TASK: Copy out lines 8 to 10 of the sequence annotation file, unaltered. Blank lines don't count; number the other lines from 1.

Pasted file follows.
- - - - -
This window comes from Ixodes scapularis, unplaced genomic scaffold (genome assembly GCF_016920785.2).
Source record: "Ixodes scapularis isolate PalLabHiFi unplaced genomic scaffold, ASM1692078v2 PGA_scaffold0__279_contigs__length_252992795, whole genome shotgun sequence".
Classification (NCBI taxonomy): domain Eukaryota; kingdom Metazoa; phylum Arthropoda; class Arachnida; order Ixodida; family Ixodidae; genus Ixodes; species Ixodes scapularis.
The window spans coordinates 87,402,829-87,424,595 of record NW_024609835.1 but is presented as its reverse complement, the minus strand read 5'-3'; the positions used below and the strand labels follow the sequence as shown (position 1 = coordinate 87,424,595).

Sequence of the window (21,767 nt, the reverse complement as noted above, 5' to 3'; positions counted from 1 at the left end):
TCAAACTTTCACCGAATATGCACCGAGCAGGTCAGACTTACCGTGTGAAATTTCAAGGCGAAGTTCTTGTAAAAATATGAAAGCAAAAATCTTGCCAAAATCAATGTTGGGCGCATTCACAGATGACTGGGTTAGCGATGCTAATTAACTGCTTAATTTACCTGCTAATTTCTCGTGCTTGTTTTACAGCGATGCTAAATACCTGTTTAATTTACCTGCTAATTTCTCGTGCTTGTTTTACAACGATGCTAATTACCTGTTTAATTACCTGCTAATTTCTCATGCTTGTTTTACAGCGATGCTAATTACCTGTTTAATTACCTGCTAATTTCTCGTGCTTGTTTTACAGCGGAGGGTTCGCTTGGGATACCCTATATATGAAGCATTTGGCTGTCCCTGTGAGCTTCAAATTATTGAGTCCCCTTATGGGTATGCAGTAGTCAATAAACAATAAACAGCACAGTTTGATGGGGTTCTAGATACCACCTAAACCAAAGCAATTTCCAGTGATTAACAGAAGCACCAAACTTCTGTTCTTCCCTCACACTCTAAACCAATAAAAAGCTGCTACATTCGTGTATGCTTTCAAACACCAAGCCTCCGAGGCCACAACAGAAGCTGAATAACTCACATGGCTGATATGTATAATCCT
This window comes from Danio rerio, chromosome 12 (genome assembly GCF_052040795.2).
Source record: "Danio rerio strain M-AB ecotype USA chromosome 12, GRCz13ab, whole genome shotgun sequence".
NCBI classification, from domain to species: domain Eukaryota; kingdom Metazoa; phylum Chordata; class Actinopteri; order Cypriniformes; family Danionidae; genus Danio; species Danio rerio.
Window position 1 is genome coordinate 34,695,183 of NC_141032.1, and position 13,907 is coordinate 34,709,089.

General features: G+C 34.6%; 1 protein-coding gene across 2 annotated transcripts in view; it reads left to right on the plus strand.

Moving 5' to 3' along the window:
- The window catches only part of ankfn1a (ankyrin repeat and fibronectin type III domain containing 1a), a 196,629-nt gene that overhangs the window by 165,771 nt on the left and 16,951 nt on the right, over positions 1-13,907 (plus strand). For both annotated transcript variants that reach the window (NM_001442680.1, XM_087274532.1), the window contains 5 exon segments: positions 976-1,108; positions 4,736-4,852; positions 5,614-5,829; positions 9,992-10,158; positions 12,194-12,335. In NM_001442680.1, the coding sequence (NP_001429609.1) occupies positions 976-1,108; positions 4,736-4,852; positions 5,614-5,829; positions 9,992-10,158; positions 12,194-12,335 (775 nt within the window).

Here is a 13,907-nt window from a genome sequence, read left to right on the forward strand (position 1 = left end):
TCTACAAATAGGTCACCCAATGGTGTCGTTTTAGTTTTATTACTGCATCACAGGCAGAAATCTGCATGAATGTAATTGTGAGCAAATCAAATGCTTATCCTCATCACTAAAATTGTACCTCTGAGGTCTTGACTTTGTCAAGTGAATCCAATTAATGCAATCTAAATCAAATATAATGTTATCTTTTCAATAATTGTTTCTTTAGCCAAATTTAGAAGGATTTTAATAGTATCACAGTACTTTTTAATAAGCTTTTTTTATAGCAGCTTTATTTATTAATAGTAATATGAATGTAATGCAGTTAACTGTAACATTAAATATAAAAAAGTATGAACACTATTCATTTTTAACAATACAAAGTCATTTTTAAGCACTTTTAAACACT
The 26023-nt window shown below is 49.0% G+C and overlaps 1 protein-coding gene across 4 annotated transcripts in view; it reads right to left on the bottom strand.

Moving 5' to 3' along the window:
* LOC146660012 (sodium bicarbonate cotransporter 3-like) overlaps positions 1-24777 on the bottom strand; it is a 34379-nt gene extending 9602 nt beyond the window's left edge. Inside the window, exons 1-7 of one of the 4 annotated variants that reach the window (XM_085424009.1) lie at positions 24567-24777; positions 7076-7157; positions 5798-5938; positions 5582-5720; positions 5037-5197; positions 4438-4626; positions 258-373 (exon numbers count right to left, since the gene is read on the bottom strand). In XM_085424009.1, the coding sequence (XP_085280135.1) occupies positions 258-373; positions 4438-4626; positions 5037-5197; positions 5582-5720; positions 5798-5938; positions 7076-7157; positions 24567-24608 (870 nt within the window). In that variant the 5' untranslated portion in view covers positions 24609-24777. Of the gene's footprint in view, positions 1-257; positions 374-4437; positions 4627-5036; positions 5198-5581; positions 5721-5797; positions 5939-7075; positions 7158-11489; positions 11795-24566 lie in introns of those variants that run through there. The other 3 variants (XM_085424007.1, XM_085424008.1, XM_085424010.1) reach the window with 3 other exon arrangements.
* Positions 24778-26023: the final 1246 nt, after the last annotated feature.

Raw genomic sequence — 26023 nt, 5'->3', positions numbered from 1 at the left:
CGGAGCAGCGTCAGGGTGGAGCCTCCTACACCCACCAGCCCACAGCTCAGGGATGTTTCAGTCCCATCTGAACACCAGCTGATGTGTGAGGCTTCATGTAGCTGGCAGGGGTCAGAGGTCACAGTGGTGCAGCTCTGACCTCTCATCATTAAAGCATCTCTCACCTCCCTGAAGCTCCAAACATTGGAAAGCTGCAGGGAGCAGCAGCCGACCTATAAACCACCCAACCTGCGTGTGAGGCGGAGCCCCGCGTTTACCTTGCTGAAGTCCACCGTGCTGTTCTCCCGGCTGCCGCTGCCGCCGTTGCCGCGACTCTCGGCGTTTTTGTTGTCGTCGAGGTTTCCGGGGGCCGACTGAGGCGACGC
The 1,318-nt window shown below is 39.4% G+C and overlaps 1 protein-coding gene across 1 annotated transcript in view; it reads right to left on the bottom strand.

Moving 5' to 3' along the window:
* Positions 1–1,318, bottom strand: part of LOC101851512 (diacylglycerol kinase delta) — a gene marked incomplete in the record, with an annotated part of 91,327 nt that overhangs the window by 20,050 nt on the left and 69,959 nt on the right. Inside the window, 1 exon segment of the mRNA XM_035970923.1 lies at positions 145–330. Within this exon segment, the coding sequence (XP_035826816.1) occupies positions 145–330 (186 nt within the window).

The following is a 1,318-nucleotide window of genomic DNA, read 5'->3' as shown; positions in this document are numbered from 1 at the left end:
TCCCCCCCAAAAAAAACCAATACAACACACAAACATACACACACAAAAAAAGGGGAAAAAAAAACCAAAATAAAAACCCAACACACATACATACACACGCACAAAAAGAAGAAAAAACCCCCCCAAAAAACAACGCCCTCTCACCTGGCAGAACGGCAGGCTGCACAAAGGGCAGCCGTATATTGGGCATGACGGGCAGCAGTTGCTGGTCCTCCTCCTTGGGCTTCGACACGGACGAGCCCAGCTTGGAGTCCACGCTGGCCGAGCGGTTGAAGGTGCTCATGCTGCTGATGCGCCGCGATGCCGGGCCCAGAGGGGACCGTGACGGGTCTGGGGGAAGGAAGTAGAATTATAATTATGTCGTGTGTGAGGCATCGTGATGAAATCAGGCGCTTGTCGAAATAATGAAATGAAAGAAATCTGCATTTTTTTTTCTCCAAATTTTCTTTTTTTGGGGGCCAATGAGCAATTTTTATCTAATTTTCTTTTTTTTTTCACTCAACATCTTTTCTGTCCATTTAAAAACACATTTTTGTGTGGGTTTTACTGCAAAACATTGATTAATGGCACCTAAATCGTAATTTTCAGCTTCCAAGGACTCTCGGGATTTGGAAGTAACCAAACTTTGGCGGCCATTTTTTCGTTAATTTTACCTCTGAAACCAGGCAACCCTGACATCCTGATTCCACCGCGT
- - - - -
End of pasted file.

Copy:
Source record: "Danio rerio strain M-AB ecotype USA chromosome 12, GRCz13ab, whole genome shotgun sequence".
NCBI classification, from domain to species: domain Eukaryota; kingdom Metazoa; phylum Chordata; class Actinopteri; order Cypriniformes; family Danionidae; genus Danio; species Danio rerio.
Window position 1 is genome coordinate 34,695,183 of NC_141032.1, and position 13,907 is coordinate 34,709,089.